In Checkmk you configure parameters for hosts and services by using rules. This feature makes Checkmk very effective in complex environments, and also brings a number of advantages to smaller installations. In order to clarify the principle of rule-based configuration we will compare it to the classic method:
1.1. The classic approach
As an example, let’s take the configuration of the thresholds for WARN and CRIT in the monitoring of file systems. With a data base oriented configuration, one would enter a line for every file system into a table:
This is relatively clear — but only because the table in this example is short. In practice there tend to be hundreds or thousands of file systems. Tools like copy & paste, and bulk operations can simplify the work, but the basic problem remains — how can you identify and implement a concept? What is the general rule? How should thresholds for future hosts be preset?
1.2. Rules-based is better!
A rules-based configuration however consists of the concept!
We will replace the logic of the above table with a set of four rules.
If we assume that
myserver001 is a test system, and that in each case the first relevant
rule applies to every file system, the result will be the same thresholds as in the table above:
File systems with the mount point
/var/transhave a 100/100% threshold.
/sapdatafile system on
myserver002has a 85/95% threshold.
File systems on test systems have a 90/95% threshold.
All (unspecified) file systems have a 85/90% threshold.
Granted, for only two hosts that doesn’t achieve much, but with only a few more hosts it can quickly make quite a big difference. The advantages of the rules-based configuration are obvious:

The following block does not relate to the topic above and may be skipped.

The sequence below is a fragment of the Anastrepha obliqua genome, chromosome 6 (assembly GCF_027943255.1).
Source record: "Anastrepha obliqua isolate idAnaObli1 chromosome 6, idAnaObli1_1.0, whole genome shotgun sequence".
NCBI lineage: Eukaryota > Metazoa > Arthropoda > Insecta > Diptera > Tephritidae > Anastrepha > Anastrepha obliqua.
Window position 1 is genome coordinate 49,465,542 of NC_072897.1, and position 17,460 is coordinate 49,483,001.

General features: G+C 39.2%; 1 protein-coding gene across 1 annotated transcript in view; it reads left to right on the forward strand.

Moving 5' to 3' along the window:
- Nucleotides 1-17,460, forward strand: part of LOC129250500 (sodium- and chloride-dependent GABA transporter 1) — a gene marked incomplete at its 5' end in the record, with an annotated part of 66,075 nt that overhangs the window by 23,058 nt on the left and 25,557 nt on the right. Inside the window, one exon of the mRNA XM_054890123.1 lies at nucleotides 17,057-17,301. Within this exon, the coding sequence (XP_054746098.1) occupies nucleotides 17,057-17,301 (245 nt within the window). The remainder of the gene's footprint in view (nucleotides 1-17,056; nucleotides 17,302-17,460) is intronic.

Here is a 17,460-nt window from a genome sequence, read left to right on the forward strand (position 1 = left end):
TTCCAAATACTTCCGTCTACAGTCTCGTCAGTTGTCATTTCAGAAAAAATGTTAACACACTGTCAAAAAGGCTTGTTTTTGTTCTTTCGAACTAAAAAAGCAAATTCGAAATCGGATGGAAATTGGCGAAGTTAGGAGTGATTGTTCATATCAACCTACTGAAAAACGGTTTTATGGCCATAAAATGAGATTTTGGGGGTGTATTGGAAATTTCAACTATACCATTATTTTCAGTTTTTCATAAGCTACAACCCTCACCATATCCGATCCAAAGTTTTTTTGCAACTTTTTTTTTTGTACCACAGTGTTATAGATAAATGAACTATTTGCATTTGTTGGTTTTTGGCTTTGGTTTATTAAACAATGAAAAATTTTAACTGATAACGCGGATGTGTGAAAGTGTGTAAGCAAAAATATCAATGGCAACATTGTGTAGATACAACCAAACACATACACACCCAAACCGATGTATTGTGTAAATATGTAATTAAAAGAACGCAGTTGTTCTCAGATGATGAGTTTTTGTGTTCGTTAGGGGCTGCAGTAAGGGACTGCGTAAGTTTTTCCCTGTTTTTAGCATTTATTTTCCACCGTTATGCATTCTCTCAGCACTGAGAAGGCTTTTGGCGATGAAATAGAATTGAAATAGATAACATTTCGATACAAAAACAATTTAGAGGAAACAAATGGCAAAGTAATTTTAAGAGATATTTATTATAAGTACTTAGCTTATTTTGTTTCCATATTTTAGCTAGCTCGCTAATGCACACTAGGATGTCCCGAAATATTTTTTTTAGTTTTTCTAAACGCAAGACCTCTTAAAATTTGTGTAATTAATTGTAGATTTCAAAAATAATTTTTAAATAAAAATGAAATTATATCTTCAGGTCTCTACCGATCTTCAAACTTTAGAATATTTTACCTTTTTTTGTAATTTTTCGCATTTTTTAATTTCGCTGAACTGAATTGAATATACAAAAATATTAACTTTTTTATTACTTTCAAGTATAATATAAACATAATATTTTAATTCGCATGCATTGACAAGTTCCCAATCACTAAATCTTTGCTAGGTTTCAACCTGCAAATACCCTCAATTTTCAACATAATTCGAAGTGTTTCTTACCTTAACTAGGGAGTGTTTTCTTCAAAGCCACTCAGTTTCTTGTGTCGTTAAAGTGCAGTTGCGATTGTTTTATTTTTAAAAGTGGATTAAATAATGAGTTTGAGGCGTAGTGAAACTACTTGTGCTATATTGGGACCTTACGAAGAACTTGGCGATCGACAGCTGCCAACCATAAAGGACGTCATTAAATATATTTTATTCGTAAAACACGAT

The concept is clearly recognisable and can be reliably implemented.
You can change the concept at any time without needing to handle thousands of data sets.
Exceptions are always still possible, but are documented in the form of rules.
The incorporation of new hosts is simple and less fault-prone.
In summary, then: less work — more quality! For this reason, with Checkmk you will find an abundance of rules for customising hosts and services — such as thresholds, monitoring settings, responsibilities, notifications, agent configuration and many more.
1.3. Types of rule sets
Within Setup Checkmk organises rules in Rule sets. Every rule set has the task of defining a specific parameter for hosts or services. Checkmk contains more than 700 rule sets! Here are some examples:
Host check command — defines how to determine whether hosts are UP.
Alternative display name for services — defines alternative names for services’ displays.
JVM memory levels — sets thresholds and other parameters for the monitoring of Javas-VMs’ memory usage.